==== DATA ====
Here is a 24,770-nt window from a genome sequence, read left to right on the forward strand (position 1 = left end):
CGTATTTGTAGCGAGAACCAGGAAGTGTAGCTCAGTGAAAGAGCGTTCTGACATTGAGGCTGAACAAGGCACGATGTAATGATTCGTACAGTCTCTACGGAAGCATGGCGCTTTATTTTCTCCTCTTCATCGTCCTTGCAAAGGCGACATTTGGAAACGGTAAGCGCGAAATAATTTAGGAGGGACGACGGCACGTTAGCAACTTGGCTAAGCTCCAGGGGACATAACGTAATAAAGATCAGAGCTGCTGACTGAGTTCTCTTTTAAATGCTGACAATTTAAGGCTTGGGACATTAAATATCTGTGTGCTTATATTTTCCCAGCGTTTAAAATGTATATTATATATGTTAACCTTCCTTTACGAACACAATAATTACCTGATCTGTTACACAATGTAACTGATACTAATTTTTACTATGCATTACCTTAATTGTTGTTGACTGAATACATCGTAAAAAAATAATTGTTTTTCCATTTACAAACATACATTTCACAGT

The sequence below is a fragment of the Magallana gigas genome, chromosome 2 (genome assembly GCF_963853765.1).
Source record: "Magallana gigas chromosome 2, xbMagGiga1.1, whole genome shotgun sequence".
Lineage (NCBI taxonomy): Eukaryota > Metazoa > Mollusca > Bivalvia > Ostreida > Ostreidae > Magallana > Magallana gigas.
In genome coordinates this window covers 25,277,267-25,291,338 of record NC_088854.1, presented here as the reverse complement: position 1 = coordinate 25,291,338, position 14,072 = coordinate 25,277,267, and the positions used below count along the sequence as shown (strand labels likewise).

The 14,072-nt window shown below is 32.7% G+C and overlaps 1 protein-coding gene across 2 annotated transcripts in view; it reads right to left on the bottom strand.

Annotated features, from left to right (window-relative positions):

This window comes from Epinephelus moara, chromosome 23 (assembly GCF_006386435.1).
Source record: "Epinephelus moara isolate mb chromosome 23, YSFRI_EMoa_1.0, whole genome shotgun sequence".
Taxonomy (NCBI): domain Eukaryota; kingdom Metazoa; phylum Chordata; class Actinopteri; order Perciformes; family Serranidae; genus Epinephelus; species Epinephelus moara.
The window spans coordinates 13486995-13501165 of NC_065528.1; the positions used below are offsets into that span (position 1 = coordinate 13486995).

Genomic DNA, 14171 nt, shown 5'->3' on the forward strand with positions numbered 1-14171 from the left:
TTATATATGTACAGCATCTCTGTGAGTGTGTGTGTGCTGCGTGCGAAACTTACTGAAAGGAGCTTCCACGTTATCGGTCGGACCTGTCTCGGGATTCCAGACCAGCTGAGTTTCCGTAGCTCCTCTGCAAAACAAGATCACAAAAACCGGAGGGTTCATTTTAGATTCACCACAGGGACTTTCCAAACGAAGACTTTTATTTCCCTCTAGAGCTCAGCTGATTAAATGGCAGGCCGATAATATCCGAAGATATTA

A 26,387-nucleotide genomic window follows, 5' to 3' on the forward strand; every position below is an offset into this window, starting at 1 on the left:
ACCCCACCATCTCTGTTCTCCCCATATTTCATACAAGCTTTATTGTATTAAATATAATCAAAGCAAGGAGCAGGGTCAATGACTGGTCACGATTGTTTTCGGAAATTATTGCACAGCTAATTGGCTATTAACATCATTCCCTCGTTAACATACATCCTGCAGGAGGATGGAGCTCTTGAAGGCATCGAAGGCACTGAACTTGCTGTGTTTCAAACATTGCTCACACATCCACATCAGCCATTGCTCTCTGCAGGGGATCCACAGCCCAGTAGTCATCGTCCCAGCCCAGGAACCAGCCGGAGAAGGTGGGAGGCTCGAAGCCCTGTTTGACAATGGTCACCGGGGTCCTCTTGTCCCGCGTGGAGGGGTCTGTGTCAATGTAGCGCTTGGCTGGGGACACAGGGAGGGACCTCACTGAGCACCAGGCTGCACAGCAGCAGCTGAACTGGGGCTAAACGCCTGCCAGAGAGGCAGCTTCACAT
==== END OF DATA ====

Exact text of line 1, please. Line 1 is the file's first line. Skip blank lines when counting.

Here is a 24,770-nt window from a genome sequence, read left to right on the forward strand (position 1 = left end):